From Show Me The Way
Come, let us return to Yahweh.
He has rent us and he will heal us;
he has struck us and he will bind up our wounds.
—Hosea 6:1, 2
Living a spiritual life requires a change of heart, a conversion. Such a conversion may be marked by a sudden inner change, or it can take place through a long, quiet process of transformation. But it always involves an inner experience of oneness. We realize that we are in the center, and that from there all that is and all that takes place can be seen and understood as part of the mystery of God’s life with us. Our conflicts and pains, our tasks and promises, our families and friends, our activities and projects, our hopes and aspirations, no longer appear to us as a fatiguing variety of things which we can barely keep together, but rather as affirmations and revelations of the new life of the Spirit in us. “All these other things,” which so occupied and preoccupied us, now come as gifts or challenges that strengthen and deepen the new life which we have discovered. This does not mean that the spiritual life makes things easier or takes our struggles and pains away. The lives of Jesus’s disciples clearly show that suffering does not diminish because of conversion. Sometimes it even becomes more intense. But our attention is no longer directed to the “more or less.” What matters is to listen attentively to the Spirit and to go obediently where we are being led, whether to a joyful or a painful place.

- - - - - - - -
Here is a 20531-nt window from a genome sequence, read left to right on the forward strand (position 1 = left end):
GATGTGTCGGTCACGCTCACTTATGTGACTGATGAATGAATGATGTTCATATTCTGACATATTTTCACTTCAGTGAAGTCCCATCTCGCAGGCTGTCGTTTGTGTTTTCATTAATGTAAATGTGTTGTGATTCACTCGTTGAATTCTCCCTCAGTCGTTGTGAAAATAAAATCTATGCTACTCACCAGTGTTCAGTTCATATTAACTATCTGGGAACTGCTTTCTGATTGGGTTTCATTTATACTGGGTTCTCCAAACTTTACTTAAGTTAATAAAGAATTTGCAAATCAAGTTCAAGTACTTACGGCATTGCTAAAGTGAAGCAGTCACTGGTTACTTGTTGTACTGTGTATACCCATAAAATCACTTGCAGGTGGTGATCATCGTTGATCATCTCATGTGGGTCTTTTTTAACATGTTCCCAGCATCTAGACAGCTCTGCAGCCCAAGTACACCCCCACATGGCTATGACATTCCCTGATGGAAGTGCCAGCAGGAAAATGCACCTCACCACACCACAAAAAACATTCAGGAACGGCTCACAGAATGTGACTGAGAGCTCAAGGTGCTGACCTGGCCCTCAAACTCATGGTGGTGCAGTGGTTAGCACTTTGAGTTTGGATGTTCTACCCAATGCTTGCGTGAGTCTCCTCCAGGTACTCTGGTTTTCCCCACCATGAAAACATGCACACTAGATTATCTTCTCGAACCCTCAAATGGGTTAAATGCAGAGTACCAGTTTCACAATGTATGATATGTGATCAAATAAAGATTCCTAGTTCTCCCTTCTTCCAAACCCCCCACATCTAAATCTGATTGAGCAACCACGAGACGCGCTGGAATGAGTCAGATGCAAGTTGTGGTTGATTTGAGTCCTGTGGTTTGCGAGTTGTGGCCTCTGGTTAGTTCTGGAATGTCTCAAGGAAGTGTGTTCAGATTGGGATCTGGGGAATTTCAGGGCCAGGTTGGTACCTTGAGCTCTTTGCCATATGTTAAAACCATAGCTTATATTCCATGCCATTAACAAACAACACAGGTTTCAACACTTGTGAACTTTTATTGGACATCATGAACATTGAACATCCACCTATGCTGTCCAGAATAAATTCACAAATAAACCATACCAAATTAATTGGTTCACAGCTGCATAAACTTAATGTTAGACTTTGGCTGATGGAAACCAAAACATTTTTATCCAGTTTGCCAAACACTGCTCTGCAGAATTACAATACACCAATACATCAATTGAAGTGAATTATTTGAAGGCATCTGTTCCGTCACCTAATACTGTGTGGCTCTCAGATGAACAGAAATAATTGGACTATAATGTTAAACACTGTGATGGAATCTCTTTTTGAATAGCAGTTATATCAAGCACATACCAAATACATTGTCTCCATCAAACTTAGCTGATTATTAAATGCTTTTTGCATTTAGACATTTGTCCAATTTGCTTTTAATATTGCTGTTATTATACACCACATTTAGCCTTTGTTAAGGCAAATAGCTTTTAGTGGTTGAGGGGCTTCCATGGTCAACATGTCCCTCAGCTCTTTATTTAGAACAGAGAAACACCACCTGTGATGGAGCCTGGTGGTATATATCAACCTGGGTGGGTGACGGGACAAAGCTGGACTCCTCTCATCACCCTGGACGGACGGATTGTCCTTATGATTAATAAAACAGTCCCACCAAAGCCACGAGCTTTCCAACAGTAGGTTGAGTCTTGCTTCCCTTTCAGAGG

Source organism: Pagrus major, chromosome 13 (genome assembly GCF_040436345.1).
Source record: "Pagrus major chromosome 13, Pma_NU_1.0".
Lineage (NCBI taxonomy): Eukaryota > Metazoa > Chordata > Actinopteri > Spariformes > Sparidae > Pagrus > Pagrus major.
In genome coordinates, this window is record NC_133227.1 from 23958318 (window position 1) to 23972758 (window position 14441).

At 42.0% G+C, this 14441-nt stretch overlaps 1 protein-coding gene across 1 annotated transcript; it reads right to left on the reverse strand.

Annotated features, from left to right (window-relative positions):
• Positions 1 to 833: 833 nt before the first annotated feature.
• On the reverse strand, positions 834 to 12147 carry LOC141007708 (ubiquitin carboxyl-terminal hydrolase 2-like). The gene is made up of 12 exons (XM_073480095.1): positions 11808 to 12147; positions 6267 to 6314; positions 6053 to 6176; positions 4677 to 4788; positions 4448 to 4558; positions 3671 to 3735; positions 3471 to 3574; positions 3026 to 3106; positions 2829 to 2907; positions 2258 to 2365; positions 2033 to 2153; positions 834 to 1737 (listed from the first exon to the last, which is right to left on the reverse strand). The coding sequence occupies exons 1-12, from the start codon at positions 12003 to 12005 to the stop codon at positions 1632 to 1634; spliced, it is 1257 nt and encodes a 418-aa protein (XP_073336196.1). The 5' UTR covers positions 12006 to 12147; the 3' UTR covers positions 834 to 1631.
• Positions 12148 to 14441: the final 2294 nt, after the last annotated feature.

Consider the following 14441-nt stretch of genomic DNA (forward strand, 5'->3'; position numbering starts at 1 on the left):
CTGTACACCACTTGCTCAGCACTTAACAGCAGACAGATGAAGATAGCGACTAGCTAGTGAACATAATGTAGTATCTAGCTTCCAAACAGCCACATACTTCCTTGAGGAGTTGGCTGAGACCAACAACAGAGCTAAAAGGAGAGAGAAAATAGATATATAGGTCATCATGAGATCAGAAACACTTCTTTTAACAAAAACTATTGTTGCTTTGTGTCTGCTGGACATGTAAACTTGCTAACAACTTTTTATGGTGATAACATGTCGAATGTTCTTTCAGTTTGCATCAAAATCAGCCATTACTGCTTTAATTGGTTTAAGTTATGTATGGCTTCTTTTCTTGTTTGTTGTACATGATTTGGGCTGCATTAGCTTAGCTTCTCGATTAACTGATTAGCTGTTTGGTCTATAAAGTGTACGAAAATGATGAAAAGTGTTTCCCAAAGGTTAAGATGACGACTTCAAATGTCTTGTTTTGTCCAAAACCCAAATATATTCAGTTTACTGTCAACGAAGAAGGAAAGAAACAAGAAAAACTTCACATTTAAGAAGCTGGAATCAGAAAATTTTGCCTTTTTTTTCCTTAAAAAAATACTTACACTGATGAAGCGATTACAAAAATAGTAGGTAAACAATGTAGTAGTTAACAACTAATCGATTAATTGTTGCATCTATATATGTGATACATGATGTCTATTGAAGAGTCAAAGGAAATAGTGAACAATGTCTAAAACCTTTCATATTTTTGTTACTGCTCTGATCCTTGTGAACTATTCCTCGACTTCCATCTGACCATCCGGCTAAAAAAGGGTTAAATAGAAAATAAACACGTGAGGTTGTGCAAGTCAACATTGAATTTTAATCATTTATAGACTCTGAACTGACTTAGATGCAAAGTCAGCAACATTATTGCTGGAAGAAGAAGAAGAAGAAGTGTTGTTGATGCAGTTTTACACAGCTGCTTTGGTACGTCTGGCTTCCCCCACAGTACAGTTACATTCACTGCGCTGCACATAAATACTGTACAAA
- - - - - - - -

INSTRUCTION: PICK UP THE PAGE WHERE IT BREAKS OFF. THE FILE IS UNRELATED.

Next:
Poverty, pain, struggle, anguish, agony, and even inner darkness may continue to be part of our experience. They may even be God’s way of purifying us. But life is no longer boring, resentful, depressing, or lonely because we have come to know that everything that happens is part of our way to the house of the father.
O Lord, this hold season of Lent is passing quickly.
I entered into it with fear,
but also with great expectations.
I hoped for a great breakthrough,
a powerful conversion, a real change of heart;
I wanted Easter to be a day so full of light
that not even a trace of darkness
would be left in my soul.
But I know that you do not come to your people
with thunder and lightning.
Even Saint Paul and Saint Francis
journeyed through much darkness
before they could see your light.
Let me be thankful for your gentle way.
I know you are at work.
I know you will not leave me alone.
I know you are quickening me for Easter–
but in a way fitting to my own history
and my own temperament.
I pray that these last three weeks,
in which you invite me to enter more fully
into the mystery of your passion,
will bring me a greater desire to follow you
on the way that you create for me
and to accept the cross that you give to me.
Let me die to the desire
to choose my own way and select my own cross.
You do not want to make me a hero
but a servant who loves you.
Be with me tomorrow and in the days to come,
and let me experience your gentle presence.
“Lord, you know everything; you know I love you.” Jesus said to him, “Feed my sheep.” (John 21:17)